President's Message - November 2018
At this year’s Remembrance Day Parade in St Albans, I had the privilege and honour of laying a wreath at the War Memorial on behalf of the Chamber of Commerce. It was a humbling occasion. But it was also uplifting to see so many young people taking part, whether in service or school uniform, standing side by side with those of more mature years, paying respect to the fallen.
The War Memorial in St Peter’s Street carries the names of 650 men who made the ultimate sacrifice on our behalves. But as I stood in contemplation, I wondered what else those 650 would have gone on to achieve, both at work and within our community, had they returned home. What bright minds would have gone on to contribute to the growth of our communities and our businesses locally, nationally and internationally? What other legacies would they have left for us? And have we achieved everything they would have hoped for or expected of us?
While those men were fighting on the front line, our businesses and production lines were kept going by those women who entered the working world. WW1 is often seen as a major turning point in the role of women in British society. But while the 1918 Representation of the People Act enfranchised over 8 million women and life after the war offered opportunities for some, for many others the glass ceiling remained at ground level for many years.
It was only last month that the ban on women serving in close combat ground roles in the UK military was lifted, ending inequality on the front line. This wasn’t done for political correctness but to ensure recruitment of the right person for the right role. For the first time, the armed forces will be determined by ability alone and not gender. And in business that should of course also be the case. But 100 years after the end of the WW1 there is still a gender pay gap. A House of Commons Briefing Paper published just three weeks ago states that the UK the median hourly pay for full time employees is 8.6% less for women than for men. The OECD has shown that if we unleashed the true potential of women the economy could grow by an extra 10% by 2030, adding an extra £180 billion to growth.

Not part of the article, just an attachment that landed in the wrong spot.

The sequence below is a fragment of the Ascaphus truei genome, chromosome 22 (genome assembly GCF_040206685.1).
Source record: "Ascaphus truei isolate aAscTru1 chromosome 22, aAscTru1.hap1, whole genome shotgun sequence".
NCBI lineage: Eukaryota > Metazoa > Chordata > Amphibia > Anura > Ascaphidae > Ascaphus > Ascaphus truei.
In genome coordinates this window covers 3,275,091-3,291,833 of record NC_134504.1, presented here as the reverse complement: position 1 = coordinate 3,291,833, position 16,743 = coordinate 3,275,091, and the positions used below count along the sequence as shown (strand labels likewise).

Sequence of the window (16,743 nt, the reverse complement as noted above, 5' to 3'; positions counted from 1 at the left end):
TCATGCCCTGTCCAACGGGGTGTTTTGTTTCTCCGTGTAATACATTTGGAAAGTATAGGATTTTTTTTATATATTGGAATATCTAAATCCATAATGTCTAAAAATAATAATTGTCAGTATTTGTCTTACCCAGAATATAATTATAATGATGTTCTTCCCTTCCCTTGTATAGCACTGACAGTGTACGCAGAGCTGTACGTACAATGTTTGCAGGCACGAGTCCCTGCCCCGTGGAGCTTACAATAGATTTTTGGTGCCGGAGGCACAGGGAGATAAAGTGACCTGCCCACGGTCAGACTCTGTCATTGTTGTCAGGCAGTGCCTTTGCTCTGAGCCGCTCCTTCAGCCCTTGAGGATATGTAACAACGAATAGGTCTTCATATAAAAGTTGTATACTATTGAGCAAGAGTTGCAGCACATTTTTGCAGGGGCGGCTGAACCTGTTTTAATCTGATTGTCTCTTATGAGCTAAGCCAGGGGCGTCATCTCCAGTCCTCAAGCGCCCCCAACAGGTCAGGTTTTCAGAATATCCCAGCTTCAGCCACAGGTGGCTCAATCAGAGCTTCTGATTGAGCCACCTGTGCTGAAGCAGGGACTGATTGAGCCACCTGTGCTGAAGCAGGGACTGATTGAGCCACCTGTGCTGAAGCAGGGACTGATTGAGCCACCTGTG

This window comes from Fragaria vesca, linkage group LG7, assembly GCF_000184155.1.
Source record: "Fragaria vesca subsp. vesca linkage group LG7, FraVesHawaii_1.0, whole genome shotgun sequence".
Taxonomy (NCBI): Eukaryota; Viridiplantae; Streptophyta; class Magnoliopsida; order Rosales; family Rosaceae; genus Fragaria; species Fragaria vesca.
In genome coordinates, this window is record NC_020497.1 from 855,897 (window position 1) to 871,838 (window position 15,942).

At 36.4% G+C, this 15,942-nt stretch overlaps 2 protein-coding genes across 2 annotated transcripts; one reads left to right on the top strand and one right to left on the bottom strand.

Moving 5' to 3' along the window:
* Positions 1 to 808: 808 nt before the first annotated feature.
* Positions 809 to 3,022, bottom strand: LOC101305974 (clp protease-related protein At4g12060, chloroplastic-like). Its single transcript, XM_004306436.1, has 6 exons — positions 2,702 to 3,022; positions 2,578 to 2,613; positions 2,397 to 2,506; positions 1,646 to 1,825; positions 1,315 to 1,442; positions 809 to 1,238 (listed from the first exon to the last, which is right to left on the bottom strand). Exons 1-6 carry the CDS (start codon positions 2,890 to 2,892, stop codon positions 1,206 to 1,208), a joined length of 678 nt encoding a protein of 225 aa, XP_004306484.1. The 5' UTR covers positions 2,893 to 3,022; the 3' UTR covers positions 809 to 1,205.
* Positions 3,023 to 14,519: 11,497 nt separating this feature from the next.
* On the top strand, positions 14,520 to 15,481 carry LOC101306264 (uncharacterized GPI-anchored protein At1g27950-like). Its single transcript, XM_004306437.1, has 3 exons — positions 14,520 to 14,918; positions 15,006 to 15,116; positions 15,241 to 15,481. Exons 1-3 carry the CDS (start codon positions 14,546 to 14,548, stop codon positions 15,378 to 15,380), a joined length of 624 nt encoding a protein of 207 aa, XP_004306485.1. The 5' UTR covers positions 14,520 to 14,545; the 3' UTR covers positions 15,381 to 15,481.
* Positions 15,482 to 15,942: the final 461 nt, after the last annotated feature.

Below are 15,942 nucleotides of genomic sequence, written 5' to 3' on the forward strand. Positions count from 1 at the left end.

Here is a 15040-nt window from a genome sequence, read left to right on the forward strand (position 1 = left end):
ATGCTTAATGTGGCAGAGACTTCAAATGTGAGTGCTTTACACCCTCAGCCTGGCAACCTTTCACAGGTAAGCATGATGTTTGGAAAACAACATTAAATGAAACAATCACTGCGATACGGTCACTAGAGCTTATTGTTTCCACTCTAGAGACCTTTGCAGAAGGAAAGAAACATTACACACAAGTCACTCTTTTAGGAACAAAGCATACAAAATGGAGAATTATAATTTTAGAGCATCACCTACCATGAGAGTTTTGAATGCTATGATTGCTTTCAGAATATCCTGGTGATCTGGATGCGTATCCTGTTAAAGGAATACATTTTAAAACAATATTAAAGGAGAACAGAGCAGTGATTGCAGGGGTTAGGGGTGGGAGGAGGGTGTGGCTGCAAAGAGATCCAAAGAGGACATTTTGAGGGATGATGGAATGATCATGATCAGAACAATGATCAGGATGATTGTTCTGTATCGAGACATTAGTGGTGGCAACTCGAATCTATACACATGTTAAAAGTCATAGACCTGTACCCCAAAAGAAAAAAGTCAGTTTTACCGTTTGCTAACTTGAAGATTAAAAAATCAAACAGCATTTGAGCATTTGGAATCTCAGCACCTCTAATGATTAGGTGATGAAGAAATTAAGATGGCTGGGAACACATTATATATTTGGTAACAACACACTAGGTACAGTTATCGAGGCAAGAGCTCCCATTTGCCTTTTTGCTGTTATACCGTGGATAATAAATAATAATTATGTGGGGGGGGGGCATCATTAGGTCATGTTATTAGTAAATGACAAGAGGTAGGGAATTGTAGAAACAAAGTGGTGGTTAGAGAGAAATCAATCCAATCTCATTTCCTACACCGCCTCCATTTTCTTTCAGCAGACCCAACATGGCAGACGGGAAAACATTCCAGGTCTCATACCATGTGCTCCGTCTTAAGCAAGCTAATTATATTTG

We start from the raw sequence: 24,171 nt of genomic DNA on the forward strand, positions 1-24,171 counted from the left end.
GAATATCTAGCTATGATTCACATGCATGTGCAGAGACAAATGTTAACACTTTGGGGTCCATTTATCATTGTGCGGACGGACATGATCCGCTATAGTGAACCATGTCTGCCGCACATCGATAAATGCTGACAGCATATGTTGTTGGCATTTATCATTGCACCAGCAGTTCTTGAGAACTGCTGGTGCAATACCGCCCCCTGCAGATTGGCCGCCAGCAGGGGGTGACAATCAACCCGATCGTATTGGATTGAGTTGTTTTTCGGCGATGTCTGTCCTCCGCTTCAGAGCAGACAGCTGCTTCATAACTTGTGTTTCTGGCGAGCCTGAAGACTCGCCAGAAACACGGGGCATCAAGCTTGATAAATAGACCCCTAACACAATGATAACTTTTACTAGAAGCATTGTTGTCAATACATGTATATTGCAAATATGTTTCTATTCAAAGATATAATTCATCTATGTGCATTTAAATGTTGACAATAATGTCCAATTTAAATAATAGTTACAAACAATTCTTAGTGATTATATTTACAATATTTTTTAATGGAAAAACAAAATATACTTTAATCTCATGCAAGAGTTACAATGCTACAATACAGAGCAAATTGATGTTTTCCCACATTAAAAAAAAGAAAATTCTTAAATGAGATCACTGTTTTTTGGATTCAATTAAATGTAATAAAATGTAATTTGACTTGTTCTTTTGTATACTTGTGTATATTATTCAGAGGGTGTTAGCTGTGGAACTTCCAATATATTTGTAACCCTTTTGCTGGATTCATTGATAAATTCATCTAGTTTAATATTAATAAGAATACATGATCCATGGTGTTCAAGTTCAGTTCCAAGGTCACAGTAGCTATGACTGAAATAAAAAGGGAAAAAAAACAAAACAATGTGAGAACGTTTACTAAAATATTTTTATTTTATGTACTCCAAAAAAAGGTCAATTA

The Government is proposing to reduce significantly the 250-employee threshold for gender pay gap reporting, perhaps to as low as 50 employees. This will affect more businesses in our district and more Chamber members and is only to be encouraged. According to evidence smaller employers have larger gender pay gaps so it makes sense to lower the threshold.
To all those young people that I stood alongside at the Remembrance Day Service, I’d like our generation to leave them a legacy of gender, ethnicity and disability pay gap equality. Equality means better politics, a more vibrant economy, a workforce that draws on the talents of the whole population and a society at ease with itself. This is not only a fundamental human right, but a necessary foundation for a prosperous, sustainable and peaceful society.